A few years ago I quit my day job with hopes of realizing my life long dream of becoming proficient at improvisational be-bop jazz guitar. I consider this form of music to be the highest achieved by mankind and I looked at myself (romantically) as not being a complete musician until I could converse at a competent level in that art form.
About four months into heavy practicing and lessons (the first I had taken in nearly 20 years) I was loose and limber. My ears were in the best shape they had ever been and my fingers were reacting with a nimble touch I had only dreamed about. In a word, I was swinging.
Then it happened: my hands blew out.
My hands had hurt before but I could always attribute it to a particular physically strenuous or demanding event, but this was different. And worse. Way worse. Teams of doctors looked at them, x-rayed them, massaged them and drugged them but in the end there wasn’t a clear diagnosis other than: I was playing too much guitar and my hands couldn’t take it. The only “cure” was to severely restrict the time I played and to only play a very limited style (no bending). After a long period of this regiment, I was told, it may be possible that I could slowly, over time, increase the amount of time and rigor I played, basically applying the same treatment used by victims of several physical trauma. Remember, this was their best guess as to what might work.
I was freaked. I never fully appreciated how much of my identity was wrapped up in being a musician. Even when I didn’t play for over five years out of rage and disappointment at the recording industry. Even when I started tinkering with MIDI after an 80 hour weeks at software companies. Even if I was never at the level of musicianship I had hoped, it was always just a matter of time and energy. So I didn’t have all the talent in the world — there were four more talented guitarists on my block as a teenager and I was clearly at the bottom rung of the talent ladder in music school. None of that mattered because that just meant I would work harder. But now… that was all over. “I” was over. “I” was always “a musician who…” A musician who programmed for a living, a musician who had kids and had to put that aside for a while, a musician who had more passion than talent and that would have to be enough (that and being Hungarian). All of sudden, as the cliche goes, I didn’t know who I was any more.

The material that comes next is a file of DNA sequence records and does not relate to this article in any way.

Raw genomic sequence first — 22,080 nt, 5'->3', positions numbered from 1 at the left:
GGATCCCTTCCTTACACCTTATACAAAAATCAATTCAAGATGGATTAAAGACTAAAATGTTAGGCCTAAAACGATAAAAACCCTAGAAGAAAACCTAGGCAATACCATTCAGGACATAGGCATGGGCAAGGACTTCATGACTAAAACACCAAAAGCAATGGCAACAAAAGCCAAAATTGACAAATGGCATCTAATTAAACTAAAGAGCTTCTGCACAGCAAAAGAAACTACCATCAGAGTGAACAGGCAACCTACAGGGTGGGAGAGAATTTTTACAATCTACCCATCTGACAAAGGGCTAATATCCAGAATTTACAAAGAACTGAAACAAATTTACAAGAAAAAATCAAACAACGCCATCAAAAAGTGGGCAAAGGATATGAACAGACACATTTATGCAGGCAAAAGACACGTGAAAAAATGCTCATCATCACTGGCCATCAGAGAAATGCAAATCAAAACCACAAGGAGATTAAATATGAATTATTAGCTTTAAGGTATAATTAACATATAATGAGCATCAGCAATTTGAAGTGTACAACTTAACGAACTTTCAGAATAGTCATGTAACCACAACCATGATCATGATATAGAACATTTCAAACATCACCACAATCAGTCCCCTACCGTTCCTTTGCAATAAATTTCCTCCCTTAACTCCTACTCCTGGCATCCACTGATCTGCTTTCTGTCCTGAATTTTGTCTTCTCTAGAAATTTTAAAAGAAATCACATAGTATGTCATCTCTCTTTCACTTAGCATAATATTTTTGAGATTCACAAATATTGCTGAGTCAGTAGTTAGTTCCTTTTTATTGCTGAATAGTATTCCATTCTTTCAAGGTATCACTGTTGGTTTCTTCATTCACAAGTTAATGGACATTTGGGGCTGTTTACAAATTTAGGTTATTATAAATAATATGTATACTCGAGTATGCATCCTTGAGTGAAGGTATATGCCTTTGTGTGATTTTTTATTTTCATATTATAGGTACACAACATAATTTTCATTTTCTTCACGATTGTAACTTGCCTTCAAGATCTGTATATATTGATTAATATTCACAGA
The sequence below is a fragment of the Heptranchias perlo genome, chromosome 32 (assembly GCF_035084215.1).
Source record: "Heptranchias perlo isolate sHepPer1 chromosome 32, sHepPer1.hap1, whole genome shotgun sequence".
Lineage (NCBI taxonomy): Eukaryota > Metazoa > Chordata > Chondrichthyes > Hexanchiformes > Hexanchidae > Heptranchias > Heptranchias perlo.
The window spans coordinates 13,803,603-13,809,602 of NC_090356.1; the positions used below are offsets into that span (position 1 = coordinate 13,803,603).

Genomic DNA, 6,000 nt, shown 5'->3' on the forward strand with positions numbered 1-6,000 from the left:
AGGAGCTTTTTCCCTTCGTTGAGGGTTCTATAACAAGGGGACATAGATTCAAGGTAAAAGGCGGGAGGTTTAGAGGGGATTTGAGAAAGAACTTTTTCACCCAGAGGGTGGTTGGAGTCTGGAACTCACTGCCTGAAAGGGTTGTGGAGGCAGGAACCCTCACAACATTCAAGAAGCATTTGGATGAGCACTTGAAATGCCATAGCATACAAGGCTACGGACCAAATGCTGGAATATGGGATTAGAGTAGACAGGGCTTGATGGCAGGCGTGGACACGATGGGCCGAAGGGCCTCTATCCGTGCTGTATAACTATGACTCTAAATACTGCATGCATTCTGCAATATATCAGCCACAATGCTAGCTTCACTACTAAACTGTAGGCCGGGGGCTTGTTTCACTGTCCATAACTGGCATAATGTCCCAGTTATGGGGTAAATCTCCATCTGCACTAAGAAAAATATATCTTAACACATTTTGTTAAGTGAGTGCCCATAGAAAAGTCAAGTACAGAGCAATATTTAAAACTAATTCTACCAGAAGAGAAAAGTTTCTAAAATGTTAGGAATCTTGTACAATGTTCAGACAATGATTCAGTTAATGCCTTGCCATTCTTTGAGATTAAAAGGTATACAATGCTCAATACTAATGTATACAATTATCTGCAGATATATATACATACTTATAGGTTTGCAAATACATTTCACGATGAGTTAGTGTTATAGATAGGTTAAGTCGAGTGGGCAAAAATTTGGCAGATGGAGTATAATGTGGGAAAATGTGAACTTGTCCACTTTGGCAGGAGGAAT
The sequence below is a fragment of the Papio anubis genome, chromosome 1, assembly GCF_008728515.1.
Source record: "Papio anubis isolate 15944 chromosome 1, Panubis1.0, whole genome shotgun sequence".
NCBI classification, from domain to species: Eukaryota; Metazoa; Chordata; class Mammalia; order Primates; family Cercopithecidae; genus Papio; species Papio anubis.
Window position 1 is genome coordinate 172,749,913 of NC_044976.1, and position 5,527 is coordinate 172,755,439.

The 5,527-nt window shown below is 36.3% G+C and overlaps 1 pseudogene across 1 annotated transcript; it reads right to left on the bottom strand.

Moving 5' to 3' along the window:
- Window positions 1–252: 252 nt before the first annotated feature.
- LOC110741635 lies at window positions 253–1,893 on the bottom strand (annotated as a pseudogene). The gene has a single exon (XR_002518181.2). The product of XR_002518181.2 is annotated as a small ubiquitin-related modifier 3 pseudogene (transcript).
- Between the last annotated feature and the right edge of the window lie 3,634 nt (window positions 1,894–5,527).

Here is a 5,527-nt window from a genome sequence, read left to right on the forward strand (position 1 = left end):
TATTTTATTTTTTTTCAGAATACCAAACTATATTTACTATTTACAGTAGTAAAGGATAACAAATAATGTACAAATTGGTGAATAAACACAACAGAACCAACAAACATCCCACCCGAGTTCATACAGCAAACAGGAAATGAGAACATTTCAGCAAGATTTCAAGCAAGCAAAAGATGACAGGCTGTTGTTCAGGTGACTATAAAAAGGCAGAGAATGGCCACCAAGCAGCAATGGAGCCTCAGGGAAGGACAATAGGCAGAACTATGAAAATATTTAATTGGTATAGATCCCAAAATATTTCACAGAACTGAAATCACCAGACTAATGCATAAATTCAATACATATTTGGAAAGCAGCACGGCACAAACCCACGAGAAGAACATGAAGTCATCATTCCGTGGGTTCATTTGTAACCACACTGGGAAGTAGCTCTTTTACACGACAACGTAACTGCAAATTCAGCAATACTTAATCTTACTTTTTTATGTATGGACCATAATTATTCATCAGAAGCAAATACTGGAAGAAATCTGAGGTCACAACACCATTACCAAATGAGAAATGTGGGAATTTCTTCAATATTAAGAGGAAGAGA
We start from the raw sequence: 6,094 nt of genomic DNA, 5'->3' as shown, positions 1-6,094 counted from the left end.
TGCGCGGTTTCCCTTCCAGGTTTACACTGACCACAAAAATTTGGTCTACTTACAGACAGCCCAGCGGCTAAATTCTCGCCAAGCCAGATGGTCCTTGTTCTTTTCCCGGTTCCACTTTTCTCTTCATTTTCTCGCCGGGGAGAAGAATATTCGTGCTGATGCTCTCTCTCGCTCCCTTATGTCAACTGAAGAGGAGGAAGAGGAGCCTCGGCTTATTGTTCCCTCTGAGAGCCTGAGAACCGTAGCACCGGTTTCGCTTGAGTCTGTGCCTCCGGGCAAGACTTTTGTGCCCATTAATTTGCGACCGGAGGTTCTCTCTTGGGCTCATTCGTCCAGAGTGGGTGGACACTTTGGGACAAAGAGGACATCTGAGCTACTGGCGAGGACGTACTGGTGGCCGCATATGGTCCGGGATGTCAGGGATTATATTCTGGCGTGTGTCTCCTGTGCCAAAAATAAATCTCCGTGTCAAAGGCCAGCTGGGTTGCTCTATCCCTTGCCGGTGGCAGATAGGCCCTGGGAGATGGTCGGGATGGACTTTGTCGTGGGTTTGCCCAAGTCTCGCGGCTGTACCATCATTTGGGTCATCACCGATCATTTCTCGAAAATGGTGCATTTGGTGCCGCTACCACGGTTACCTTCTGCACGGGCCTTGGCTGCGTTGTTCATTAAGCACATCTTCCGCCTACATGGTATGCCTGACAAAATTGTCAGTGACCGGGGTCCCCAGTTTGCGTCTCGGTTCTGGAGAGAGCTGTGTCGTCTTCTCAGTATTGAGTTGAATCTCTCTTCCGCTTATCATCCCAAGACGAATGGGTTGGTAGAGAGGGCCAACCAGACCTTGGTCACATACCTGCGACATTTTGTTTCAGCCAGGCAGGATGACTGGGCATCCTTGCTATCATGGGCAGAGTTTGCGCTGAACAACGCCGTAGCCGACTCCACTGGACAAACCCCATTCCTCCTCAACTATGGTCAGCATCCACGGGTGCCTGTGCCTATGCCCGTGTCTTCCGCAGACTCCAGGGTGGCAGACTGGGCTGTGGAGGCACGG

Since then, ACID 2.0, Kaleidoscope, remixing and sampling in general gave me some lively, distracting breathing room and has since become a passion equal to any other. The fact that I could do some quick, if shoddy, guitar parts in between getting into this remixing thing would have to be the bonus, not the core, of my existence. (Remember, we’re talking self-deluding distractions-from-the-mortal-coil-shuffle romantic fancy-talk here.)
Recently, however, I remembered an interesting incident that happened many years ago: my girlfriend (the one I married) had a terrible steel-string acoustic guitar. But I never had one and it stayed kind of in tune, so I took out my “Beatles Complete Scores” book and started playing through the book. This is a very large book that includes every song they recorded. It took me weeks to work my way through it because sometimes I would linger on one or two of my favorites trying to make that guitar sound decent. Soon after that I picked up the Strat. I had never been so limber in my life (!) and I immediately started playing every Jimi cover I could think of.
In this context it’s obvious what happened but it’s taken me a while to piece everything together to where a freakishly lucid playing period (in the height of the ‘browser wars’ at work) carries the fix for an otherwise untenable, emotionally traumatizing, undiagnosed (non) career stopping injury.
So last month with Guitar Center’s play now, pay later plan I picked up a Martin CXE Audition (official site here). People who know this guitar are probably scoffing because it’s made from press board. I think the official terminology is ‘composite’ but I still call it my IKEA guitar. Hey I played a bunch of guitars and for the price ($640) it felt right and sounded cool to my ears so it’s mine.
I’ve been playing and experimenting with recording that I gather teru likes very much and I guess what happens is that the acoustic strengthens my hands in exactly the way that is needed to avoid hurtful strain on them while at the same time, limbering them up and making them more of less immune to trouble on the electric. Hey, what can I say, it works. At least that’s the theory. If my uploads start sounding more like fake jazz rather than fake turntablism in a few months you’ll know it worked.
Lesson 1: you are what you do and if you can’t do it you’re fucked.
Lesson 2: don’t lead your life by a random weblog entry.
Lesson 3: ignore lesson 1 and 2
Lesson 4: same as lesson 3
Lesson 5: lessons 3 (and by extension 4) seem to be contradictory and make no sense
Lesson 6: nothing does